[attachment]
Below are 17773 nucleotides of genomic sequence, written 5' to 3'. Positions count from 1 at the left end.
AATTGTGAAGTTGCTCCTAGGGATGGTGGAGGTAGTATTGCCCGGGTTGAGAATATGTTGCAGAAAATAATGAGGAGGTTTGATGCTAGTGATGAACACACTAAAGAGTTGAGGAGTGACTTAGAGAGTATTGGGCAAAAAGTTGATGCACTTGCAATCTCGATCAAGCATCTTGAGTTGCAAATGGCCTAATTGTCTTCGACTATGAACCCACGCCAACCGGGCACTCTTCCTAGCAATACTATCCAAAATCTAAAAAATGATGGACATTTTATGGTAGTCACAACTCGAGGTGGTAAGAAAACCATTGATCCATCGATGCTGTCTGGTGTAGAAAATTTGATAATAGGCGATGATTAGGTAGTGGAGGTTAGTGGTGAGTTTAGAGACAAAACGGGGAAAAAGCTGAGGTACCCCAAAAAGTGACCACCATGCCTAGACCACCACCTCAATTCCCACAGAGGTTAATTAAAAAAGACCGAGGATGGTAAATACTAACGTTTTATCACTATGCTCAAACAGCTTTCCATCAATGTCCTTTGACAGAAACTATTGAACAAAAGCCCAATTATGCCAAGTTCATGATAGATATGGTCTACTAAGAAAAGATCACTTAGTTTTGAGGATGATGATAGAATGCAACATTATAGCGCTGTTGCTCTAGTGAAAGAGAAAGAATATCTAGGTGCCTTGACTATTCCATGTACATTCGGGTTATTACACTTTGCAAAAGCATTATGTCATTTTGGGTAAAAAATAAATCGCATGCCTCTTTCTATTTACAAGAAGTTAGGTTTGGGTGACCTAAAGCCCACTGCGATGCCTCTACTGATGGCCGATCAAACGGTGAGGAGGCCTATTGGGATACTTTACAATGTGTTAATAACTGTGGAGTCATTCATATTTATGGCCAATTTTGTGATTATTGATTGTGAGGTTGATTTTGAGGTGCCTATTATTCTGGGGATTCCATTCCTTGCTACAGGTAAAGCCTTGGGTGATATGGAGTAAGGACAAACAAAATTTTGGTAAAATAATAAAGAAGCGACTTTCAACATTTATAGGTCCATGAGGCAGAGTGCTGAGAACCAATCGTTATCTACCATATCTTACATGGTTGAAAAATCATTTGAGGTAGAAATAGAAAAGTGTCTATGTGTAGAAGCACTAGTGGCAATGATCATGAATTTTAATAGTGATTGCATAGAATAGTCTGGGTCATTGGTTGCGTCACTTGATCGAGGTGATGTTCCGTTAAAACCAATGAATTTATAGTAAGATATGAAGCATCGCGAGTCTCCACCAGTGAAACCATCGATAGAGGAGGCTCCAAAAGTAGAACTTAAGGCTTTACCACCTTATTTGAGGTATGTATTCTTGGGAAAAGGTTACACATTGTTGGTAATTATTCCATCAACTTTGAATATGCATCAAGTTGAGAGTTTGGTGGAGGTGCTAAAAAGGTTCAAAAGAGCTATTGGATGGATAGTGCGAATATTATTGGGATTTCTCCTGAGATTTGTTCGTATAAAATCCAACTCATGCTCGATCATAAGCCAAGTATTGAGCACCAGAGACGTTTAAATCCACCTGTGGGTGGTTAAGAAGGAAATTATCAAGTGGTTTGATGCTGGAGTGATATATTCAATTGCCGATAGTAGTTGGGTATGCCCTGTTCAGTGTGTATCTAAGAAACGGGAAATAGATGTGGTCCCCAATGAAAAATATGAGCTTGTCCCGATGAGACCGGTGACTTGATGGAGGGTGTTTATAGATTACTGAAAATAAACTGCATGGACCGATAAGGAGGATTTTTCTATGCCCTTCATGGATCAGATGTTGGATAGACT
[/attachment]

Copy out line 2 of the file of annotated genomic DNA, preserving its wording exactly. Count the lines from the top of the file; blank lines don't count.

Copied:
AATTGTGAAGTTGCTCCTAGGGATGGTGGAGGTAGTATTGCCCGGGTTGAGAATATGTTGCAGAAAATAATGAGGAGGTTTGATGCTAGTGATGAACACACTAAAGAGTTGAGGAGTGACTTAGAGAGTATTGGGCAAAAAGTTGATGCACTTGCAATCTCGATCAAGCATCTTGAGTTGCAAATGGCCTAATTGTCTTCGACTATGAACCCACGCCAACCGGGCACTCTTCCTAGCAATACTATCCAAAATCTAAAAAATGATGGACATTTTATGGTAGTCACAACTCGAGGTGGTAAGAAAACCATTGATCCATCGATGCTGTCTGGTGTAGAAAATTTGATAATAGGCGATGATTAGGTAGTGGAGGTTAGTGGTGAGTTTAGAGACAAAACGGGGAAAAAGCTGAGGTACCCCAAAAAGTGACCACCATGCCTAGACCACCACCTCAATTCCCACAGAGGTTAATTAAAAAAGACCGAGGATGGTAAATACTAACGTTTTATCACTATGCTCAAACAGCTTTCCATCAATGTCCTTTGACAGAAACTATTGAACAAAAGCCCAATTATGCCAAGTTCATGATAGATATGGTCTACTAAGAAAAGATCACTTAGTTTTGAGGATGATGATAGAATGCAACATTATAGCGCTGTTGCTCTAGTGAAAGAGAAAGAATATCTAGGTGCCTTGACTATTCCATGTACATTCGGGTTATTACACTTTGCAAAAGCATTATGTCATTTTGGGTAAAAAATAAATCGCATGCCTCTTTCTATTTACAAGAAGTTAGGTTTGGGTGACCTAAAGCCCACTGCGATGCCTCTACTGATGGCCGATCAAACGGTGAGGAGGCCTATTGGGATACTTTACAATGTGTTAATAACTGTGGAGTCATTCATATTTATGGCCAATTTTGTGATTATTGATTGTGAGGTTGATTTTGAGGTGCCTATTATTCTGGGGATTCCATTCCTTGCTACAGGTAAAGCCTTGGGTGATATGGAGTAAGGACAAACAAAATTTTGGTAAAATAATAAAGAAGCGACTTTCAACATTTATAGGTCCATGAGGCAGAGTGCTGAGAACCAATCGTTATCTACCATATCTTACATGGTTGAAAAATCATTTGAGGTAGAAATAGAAAAGTGTCTATGTGTAGAAGCACTAGTGGCAATGATCATGAATTTTAATAGTGATTGCATAGAATAGTCTGGGTCATTGGTTGCGTCACTTGATCGAGGTGATGTTCCGTTAAAACCAATGAATTTATAGTAAGATATGAAGCATCGCGAGTCTCCACCAGTGAAACCATCGATAGAGGAGGCTCCAAAAGTAGAACTTAAGGCTTTACCACCTTATTTGAGGTATGTATTCTTGGGAAAAGGTTACACATTGTTGGTAATTATTCCATCAACTTTGAATATGCATCAAGTTGAGAGTTTGGTGGAGGTGCTAAAAAGGTTCAAAAGAGCTATTGGATGGATAGTGCGAATATTATTGGGATTTCTCCTGAGATTTGTTCGTATAAAATCCAACTCATGCTCGATCATAAGCCAAGTATTGAGCACCAGAGACGTTTAAATCCACCTGTGGGTGGTTAAGAAGGAAATTATCAAGTGGTTTGATGCTGGAGTGATATATTCAATTGCCGATAGTAGTTGGGTATGCCCTGTTCAGTGTGTATCTAAGAAACGGGAAATAGATGTGGTCCCCAATGAAAAATATGAGCTTGTCCCGATGAGACCGGTGACTTGATGGAGGGTGTTTATAGATTACTGAAAATAAACTGCATGGACCGATAAGGAGGATTTTTCTATGCCCTTCATGGATCAGATGTTGGATAGACT